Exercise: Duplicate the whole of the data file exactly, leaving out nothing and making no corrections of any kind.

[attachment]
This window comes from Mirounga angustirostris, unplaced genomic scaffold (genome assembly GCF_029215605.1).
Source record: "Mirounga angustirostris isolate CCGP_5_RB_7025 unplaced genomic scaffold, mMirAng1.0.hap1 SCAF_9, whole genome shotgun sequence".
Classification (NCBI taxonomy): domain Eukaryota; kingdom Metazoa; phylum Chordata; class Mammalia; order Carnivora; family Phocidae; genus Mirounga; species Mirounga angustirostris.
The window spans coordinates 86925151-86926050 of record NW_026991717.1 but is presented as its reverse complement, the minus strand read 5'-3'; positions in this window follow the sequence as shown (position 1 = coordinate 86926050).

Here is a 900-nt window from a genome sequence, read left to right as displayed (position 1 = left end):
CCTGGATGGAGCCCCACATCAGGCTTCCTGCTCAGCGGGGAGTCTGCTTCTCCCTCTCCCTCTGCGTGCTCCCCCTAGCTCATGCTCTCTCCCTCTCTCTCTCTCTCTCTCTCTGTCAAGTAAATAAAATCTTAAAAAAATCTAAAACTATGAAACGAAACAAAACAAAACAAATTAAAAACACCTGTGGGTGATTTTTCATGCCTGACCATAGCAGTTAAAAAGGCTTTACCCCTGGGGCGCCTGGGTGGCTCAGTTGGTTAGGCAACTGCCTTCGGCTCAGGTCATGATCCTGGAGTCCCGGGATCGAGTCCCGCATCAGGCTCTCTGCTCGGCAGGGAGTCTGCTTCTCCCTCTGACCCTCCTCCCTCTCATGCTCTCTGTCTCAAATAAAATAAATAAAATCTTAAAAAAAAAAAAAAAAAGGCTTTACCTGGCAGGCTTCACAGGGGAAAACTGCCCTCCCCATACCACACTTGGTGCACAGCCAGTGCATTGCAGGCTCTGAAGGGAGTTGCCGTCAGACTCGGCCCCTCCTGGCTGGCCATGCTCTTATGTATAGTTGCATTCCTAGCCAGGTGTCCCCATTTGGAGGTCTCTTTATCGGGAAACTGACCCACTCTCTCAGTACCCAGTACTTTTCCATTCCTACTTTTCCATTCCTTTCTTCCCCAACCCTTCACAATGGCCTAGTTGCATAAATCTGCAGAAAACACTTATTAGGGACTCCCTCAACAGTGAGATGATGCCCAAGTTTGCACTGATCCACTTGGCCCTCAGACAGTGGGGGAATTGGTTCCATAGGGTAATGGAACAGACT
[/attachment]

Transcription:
This window comes from Mirounga angustirostris, unplaced genomic scaffold (genome assembly GCF_029215605.1).
Source record: "Mirounga angustirostris isolate CCGP_5_RB_7025 unplaced genomic scaffold, mMirAng1.0.hap1 SCAF_9, whole genome shotgun sequence".
Classification (NCBI taxonomy): domain Eukaryota; kingdom Metazoa; phylum Chordata; class Mammalia; order Carnivora; family Phocidae; genus Mirounga; species Mirounga angustirostris.
The window spans coordinates 86925151-86926050 of record NW_026991717.1 but is presented as its reverse complement, the minus strand read 5'-3'; positions in this window follow the sequence as shown (position 1 = coordinate 86926050).

Here is a 900-nt window from a genome sequence, read left to right as displayed (position 1 = left end):
CCTGGATGGAGCCCCACATCAGGCTTCCTGCTCAGCGGGGAGTCTGCTTCTCCCTCTCCCTCTGCGTGCTCCCCCTAGCTCATGCTCTCTCCCTCTCTCTCTCTCTCTCTCTCTGTCAAGTAAATAAAATCTTAAAAAAATCTAAAACTATGAAACGAAACAAAACAAAACAAATTAAAAACACCTGTGGGTGATTTTTCATGCCTGACCATAGCAGTTAAAAAGGCTTTACCCCTGGGGCGCCTGGGTGGCTCAGTTGGTTAGGCAACTGCCTTCGGCTCAGGTCATGATCCTGGAGTCCCGGGATCGAGTCCCGCATCAGGCTCTCTGCTCGGCAGGGAGTCTGCTTCTCCCTCTGACCCTCCTCCCTCTCATGCTCTCTGTCTCAAATAAAATAAATAAAATCTTAAAAAAAAAAAAAAAAAGGCTTTACCTGGCAGGCTTCACAGGGGAAAACTGCCCTCCCCATACCACACTTGGTGCACAGCCAGTGCATTGCAGGCTCTGAAGGGAGTTGCCGTCAGACTCGGCCCCTCCTGGCTGGCCATGCTCTTATGTATAGTTGCATTCCTAGCCAGGTGTCCCCATTTGGAGGTCTCTTTATCGGGAAACTGACCCACTCTCTCAGTACCCAGTACTTTTCCATTCCTACTTTTCCATTCCTTTCTTCCCCAACCCTTCACAATGGCCTAGTTGCATAAATCTGCAGAAAACACTTATTAGGGACTCCCTCAACAGTGAGATGATGCCCAAGTTTGCACTGATCCACTTGGCCCTCAGACAGTGGGGGAATTGGTTCCATAGGGTAATGGAACAGACT